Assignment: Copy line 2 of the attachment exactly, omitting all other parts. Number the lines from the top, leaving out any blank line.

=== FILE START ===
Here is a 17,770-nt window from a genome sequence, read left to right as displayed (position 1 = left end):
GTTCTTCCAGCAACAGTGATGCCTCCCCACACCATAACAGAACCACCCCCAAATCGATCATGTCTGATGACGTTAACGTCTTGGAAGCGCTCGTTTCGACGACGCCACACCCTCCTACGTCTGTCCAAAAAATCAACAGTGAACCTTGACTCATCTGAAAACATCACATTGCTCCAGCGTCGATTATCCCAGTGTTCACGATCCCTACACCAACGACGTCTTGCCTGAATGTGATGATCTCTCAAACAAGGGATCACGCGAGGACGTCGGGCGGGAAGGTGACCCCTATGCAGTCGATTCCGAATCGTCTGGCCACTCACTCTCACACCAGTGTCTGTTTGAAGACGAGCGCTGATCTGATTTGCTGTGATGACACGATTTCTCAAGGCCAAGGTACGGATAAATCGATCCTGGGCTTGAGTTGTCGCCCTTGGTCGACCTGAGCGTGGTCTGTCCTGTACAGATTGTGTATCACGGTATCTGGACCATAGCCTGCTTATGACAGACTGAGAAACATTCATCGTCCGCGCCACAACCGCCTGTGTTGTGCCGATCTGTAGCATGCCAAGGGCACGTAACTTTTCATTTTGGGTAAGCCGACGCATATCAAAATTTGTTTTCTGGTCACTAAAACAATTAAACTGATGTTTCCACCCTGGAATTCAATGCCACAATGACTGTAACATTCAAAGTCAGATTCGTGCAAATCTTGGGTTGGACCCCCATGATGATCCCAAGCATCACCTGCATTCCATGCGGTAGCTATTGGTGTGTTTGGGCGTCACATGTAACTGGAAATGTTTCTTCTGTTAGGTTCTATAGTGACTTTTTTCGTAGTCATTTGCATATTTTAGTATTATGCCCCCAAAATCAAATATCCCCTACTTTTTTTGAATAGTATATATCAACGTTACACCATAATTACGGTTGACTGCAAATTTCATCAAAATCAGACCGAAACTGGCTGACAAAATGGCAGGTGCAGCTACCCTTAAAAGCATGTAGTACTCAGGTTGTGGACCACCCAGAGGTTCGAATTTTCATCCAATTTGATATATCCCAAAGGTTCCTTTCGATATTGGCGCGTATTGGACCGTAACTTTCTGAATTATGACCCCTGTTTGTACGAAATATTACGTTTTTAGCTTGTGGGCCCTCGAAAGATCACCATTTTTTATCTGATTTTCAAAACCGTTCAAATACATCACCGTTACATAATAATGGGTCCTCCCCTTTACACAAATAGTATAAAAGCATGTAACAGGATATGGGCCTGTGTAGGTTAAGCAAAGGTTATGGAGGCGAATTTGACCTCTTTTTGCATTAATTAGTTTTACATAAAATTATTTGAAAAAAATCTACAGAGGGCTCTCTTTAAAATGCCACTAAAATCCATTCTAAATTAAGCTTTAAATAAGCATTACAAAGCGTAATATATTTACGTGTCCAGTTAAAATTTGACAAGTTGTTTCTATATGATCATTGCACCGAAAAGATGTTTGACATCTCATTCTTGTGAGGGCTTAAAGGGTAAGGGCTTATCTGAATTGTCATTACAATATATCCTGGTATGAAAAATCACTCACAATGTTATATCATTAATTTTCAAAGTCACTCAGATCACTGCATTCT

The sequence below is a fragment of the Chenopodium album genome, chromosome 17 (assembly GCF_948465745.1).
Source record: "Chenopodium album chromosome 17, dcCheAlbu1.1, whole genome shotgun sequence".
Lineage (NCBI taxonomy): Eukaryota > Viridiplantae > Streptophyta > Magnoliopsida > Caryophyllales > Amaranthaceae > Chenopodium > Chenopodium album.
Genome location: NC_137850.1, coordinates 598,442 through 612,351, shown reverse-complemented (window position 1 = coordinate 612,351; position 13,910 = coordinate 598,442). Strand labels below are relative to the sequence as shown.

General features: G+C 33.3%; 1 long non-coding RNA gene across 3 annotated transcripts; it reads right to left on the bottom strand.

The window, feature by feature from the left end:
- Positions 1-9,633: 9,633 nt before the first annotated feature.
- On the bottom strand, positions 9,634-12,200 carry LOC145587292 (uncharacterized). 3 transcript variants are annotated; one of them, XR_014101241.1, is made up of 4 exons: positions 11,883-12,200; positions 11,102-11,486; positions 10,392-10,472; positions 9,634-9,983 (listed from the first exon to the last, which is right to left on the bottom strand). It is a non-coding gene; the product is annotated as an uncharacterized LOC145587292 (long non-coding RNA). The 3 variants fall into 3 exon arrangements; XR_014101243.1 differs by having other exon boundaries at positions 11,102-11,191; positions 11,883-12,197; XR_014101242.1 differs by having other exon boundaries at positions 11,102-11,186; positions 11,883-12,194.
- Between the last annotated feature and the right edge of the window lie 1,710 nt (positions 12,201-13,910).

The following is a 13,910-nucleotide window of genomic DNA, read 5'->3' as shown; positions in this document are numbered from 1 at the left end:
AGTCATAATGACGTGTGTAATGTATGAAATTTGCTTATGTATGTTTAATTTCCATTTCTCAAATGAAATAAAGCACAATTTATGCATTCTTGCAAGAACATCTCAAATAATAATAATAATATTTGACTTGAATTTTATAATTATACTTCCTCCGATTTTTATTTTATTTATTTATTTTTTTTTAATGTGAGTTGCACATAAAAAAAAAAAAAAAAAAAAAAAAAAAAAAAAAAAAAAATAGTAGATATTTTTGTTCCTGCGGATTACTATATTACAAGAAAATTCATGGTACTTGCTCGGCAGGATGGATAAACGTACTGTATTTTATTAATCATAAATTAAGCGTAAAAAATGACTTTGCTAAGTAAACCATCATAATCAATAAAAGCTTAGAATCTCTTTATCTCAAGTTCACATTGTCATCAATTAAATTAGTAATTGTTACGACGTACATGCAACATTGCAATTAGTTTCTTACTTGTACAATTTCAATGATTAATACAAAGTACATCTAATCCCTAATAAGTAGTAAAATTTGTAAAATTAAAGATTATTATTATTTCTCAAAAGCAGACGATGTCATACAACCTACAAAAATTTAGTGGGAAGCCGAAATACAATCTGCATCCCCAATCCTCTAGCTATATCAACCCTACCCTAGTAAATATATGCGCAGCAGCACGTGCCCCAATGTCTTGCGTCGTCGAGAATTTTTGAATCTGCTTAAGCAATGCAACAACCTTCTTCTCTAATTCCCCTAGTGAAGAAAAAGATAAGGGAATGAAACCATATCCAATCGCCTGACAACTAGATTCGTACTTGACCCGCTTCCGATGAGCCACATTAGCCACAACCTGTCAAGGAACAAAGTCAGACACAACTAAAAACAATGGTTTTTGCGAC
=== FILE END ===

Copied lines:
GTTCTTCCAGCAACAGTGATGCCTCCCCACACCATAACAGAACCACCCCCAAATCGATCATGTCTGATGACGTTAACGTCTTGGAAGCGCTCGTTTCGACGACGCCACACCCTCCTACGTCTGTCCAAAAAATCAACAGTGAACCTTGACTCATCTGAAAACATCACATTGCTCCAGCGTCGATTATCCCAGTGTTCACGATCCCTACACCAACGACGTCTTGCCTGAATGTGATGATCTCTCAAACAAGGGATCACGCGAGGACGTCGGGCGGGAAGGTGACCCCTATGCAGTCGATTCCGAATCGTCTGGCCACTCACTCTCACACCAGTGTCTGTTTGAAGACGAGCGCTGATCTGATTTGCTGTGATGACACGATTTCTCAAGGCCAAGGTACGGATAAATCGATCCTGGGCTTGAGTTGTCGCCCTTGGTCGACCTGAGCGTGGTCTGTCCTGTACAGATTGTGTATCACGGTATCTGGACCATAGCCTGCTTATGACAGACTGAGAAACATTCATCGTCCGCGCCACAACCGCCTGTGTTGTGCCGATCTGTAGCATGCCAAGGGCACGTAACTTTTCATTTTGGGTAAGCCGACGCATATCAAAATTTGTTTTCTGGTCACTAAAACAATTAAACTGATGTTTCCACCCTGGAATTCAATGCCACAATGACTGTAACATTCAAAGTCAGATTCGTGCAAATCTTGGGTTGGACCCCCATGATGATCCCAAGCATCACCTGCATTCCATGCGGTAGCTATTGGTGTGTTTGGGCGTCACATGTAACTGGAAATGTTTCTTCTGTTAGGTTCTATAGTGACTTTTTTCGTAGTCATTTGCATATTTTAGTATTATGCCCCCAAAATCAAATATCCCCTACTTTTTTTGAATAGTATATATCAACGTTACACCATAATTACGGTTGACTGCAAATTTCATCAAAATCAGACCGAAACTGGCTGACAAAATGGCAGGTGCAGCTACCCTTAAAAGCATGTAGTACTCAGGTTGTGGACCACCCAGAGGTTCGAATTTTCATCCAATTTGATATATCCCAAAGGTTCCTTTCGATATTGGCGCGTATTGGACCGTAACTTTCTGAATTATGACCCCTGTTTGTACGAAATATTACGTTTTTAGCTTGTGGGCCCTCGAAAGATCACCATTTTTTATCTGATTTTCAAAACCGTTCAAATACATCACCGTTACATAATAATGGGTCCTCCCCTTTACACAAATAGTATAAAAGCATGTAACAGGATATGGGCCTGTGTAGGTTAAGCAAAGGTTATGGAGGCGAATTTGACCTCTTTTTGCATTAATTAGTTTTACATAAAATTATTTGAAAAAAATCTACAGAGGGCTCTCTTTAAAATGCCACTAAAATCCATTCTAAATTAAGCTTTAAATAAGCATTACAAAGCGTAATATATTTACGTGTCCAGTTAAAATTTGACAAGTTGTTTCTATATGATCATTGCACCGAAAAGATGTTTGACATCTCATTCTTGTGAGGGCTTAAAGGGTAAGGGCTTATCTGAATTGTCATTACAATATATCCTGGTATGAAAAATCACTCACAATGTTATATCATTAATTTTCAAAGTCACTCAGATCACTGCATTCT